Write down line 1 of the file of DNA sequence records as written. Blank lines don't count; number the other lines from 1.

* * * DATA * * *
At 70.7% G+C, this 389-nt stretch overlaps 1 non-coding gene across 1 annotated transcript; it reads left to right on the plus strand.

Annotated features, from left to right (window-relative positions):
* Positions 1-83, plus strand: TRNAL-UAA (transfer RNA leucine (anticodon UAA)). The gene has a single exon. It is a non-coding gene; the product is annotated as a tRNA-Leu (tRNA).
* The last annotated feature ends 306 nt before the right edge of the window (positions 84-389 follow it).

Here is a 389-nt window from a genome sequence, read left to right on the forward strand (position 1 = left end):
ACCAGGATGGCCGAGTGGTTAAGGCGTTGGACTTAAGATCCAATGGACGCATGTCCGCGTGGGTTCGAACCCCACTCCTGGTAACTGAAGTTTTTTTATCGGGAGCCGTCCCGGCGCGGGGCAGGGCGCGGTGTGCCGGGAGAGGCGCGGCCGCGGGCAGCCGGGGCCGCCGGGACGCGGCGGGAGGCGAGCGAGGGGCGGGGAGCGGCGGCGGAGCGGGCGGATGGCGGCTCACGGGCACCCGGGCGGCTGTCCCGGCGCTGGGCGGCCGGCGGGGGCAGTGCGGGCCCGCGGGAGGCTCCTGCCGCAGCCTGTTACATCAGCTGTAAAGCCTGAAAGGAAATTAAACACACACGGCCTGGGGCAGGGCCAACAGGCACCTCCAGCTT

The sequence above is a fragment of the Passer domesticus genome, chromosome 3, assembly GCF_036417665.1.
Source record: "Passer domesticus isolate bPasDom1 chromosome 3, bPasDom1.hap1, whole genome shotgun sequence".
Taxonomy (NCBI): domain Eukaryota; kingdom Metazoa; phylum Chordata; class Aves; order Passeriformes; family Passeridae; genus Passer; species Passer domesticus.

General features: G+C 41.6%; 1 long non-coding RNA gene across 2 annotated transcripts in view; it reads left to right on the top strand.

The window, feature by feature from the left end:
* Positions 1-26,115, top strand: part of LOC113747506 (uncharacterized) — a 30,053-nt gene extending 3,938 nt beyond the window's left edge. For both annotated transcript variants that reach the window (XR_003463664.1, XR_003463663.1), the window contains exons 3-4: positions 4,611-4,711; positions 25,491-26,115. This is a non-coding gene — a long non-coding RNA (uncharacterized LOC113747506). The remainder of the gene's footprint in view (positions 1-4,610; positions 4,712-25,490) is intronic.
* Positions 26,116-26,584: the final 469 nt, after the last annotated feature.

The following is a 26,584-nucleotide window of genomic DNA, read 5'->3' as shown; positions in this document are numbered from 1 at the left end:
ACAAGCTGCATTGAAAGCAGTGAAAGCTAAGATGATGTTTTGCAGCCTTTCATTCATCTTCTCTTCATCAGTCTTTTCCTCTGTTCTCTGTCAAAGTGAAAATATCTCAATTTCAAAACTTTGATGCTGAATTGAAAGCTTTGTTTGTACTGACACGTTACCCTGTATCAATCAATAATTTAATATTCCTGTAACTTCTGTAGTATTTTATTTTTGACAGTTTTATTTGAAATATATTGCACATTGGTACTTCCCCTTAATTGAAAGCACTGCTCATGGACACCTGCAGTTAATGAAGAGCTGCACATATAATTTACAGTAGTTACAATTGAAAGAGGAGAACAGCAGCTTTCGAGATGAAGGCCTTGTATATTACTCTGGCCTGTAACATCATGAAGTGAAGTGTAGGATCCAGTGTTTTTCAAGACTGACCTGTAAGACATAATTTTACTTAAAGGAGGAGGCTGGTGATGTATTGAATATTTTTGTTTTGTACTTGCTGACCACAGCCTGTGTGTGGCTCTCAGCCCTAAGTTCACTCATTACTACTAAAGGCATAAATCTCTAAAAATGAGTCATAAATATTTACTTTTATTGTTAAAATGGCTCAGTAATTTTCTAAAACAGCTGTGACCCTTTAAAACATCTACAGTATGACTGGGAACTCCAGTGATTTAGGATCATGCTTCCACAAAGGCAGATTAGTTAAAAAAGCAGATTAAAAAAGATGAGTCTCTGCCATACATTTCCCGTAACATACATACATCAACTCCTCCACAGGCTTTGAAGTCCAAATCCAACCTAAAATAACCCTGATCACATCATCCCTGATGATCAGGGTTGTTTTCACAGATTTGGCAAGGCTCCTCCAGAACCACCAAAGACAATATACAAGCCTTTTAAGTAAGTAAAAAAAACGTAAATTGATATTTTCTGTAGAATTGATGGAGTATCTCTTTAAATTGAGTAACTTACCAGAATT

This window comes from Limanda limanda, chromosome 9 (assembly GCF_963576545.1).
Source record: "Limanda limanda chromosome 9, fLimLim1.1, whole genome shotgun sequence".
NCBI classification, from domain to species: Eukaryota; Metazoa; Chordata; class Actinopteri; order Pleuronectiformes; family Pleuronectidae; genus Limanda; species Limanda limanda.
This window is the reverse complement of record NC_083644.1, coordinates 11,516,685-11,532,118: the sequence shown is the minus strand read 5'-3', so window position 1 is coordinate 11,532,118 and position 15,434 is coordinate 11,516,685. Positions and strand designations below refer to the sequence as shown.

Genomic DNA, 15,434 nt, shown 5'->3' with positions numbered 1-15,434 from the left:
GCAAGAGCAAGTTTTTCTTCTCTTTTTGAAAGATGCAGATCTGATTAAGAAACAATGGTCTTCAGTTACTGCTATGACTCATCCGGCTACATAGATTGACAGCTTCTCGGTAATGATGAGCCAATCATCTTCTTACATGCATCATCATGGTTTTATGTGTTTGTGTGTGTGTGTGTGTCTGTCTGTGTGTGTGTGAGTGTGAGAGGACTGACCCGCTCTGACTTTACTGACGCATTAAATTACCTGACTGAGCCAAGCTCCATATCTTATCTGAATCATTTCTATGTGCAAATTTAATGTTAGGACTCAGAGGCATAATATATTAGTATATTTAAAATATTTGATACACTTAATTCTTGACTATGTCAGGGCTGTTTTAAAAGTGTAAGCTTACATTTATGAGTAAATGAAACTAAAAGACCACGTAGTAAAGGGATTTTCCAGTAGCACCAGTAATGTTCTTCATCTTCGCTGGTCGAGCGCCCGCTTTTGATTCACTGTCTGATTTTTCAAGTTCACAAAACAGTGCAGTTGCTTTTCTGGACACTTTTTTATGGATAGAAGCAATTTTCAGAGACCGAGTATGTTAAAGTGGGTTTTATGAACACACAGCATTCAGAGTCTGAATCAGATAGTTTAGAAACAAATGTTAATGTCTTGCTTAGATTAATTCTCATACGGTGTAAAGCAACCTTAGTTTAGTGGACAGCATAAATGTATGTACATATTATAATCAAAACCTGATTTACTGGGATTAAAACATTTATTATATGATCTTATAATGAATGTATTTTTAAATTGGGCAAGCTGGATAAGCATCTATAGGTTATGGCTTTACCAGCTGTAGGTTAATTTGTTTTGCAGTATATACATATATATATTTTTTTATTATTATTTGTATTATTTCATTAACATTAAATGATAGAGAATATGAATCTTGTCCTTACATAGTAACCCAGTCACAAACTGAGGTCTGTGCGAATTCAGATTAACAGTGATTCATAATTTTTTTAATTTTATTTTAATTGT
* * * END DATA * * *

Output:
At 70.7% G+C, this 389-nt stretch overlaps 1 non-coding gene across 1 annotated transcript; it reads left to right on the plus strand.